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By eweek  |  Posted 2002-10-09 Print this article Print

: NetDocs Lives"> NetDocs Lives Many of the principles and the technology underlying XDocs are the handiwork of Microsofts NetDocs team. NetDocs was the code name for the integrated application that Microsoft demonstrated at its .Net unveiling two years ago.
It included a full suite of XML-based e-mail, personal information management, document authoring tools, digital-media management and instant messaging wares.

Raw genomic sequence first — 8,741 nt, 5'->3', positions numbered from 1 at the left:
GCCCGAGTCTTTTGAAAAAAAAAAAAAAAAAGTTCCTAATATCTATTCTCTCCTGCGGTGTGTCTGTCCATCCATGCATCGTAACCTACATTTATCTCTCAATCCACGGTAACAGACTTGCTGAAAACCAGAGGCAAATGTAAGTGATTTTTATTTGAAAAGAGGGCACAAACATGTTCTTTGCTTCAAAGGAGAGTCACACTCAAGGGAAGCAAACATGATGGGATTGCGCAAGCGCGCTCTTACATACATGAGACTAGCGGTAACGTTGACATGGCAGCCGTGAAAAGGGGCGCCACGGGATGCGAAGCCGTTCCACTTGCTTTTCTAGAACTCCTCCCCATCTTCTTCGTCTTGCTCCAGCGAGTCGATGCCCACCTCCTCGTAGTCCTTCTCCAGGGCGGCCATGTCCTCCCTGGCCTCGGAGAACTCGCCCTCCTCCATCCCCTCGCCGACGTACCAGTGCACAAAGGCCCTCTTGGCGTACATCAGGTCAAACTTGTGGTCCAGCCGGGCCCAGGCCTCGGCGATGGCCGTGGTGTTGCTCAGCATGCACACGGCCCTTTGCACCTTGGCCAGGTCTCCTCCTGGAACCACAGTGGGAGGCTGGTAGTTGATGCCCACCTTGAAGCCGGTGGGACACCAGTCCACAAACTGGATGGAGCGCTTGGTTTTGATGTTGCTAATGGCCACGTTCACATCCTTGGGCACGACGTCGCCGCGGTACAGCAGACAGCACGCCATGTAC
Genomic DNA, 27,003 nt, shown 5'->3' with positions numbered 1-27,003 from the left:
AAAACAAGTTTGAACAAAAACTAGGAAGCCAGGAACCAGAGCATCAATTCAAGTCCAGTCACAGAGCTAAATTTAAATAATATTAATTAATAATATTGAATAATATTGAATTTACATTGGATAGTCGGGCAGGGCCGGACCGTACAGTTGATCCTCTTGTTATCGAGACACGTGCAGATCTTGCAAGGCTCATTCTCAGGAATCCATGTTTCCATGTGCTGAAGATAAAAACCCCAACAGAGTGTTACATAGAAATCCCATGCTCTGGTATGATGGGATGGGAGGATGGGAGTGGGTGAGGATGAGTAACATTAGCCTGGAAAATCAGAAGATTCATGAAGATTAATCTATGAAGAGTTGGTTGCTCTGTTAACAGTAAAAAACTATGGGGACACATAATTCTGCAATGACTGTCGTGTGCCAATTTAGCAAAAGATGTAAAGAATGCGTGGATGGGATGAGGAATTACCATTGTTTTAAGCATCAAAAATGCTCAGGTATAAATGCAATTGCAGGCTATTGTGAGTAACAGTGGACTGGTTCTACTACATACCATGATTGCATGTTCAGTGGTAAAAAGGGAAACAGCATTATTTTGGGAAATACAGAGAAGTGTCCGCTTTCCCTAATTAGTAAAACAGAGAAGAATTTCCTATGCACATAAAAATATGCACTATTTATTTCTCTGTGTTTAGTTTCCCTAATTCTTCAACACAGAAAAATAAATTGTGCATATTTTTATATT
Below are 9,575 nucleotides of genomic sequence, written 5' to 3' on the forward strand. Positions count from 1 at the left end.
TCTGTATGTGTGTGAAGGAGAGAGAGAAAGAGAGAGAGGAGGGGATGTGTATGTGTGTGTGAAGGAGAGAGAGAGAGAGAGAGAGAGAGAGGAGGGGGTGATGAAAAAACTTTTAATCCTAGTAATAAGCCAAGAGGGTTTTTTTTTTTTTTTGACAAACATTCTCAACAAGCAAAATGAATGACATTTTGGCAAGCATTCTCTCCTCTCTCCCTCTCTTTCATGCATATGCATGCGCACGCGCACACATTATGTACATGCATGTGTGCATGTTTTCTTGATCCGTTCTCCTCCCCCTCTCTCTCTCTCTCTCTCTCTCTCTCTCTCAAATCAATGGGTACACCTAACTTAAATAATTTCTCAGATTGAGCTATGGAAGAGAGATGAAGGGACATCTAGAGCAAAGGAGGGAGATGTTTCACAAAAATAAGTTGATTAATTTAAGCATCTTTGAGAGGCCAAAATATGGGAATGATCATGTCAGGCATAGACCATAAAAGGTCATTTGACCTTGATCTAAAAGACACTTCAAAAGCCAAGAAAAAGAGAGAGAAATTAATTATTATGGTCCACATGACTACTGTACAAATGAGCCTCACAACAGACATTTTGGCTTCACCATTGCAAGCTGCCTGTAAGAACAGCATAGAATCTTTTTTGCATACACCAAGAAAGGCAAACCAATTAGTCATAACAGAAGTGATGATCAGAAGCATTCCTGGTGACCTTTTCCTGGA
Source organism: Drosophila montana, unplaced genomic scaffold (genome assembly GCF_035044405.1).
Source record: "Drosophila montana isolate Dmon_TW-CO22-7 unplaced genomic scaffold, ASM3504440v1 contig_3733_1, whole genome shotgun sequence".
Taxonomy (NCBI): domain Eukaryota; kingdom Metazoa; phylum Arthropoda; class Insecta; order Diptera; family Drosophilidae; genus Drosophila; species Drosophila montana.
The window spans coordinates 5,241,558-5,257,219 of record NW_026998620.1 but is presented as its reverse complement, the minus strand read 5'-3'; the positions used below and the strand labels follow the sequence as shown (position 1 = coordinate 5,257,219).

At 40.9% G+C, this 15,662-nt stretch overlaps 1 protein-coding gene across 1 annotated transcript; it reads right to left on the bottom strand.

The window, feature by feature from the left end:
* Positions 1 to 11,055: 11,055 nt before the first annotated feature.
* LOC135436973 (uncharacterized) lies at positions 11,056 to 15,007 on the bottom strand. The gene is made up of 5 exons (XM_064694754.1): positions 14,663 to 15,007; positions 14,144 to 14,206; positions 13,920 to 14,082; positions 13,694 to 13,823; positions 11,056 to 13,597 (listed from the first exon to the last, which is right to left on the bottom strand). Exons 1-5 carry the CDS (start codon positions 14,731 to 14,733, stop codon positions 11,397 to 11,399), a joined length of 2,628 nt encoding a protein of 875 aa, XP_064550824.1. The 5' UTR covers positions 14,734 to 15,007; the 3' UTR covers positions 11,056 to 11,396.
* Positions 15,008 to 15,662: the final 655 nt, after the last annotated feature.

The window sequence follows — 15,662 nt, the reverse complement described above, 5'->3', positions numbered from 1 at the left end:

Microsoft axed the NetDocs project in mid-2001 and moved the 400-person NetDocs team under the Office umbrella. But as recently as this year, Micrososft Group Vice President Jeff Raikes hinted that the NetDocs technology would resurface in another form. "Regarding the project code-named NetDocs, we incubated some very important ideas, centered around XML technology, that will play an important role in our Office tools story in the future," said Raikes in a Microsoft online chat this spring. "At this time, we arent releasing more public information about how were using that technology--but I can say that Im very excited by the impact it will have on paperless workflow," he added. A Microsoft spokeswoman noted on Tuesday that technologies pioneered by the NetDocs developers will also manifest themselves in Microsoft products other than XDocs. She declined to offer further details. The XDocs team is headed up by Peter Pathe, a corporate vice president who reports directly to Raikes, who is spearheading Microsofts "Structured Document Services" work. Microsoft has declined to comment on exactly what the Structured Document Services is. But according to the Microsoft corporate Web site, the SDS team "is responsible for developing new products for knowledge workers that build on the foundations of the industry standard Extensible Markup Language (XML)." "These products will provide customers with the ability to create and manage structured documents, deliver a framework for Office .NET services, and increase opportunities for third-party customization and extension of the Microsoft Office family of products," the site says. Sign up today at for a 14-day free trial of Microsoft Watch, edited by Mary Jo Foley, to stay ahead on Microsoft strategies and technologies.


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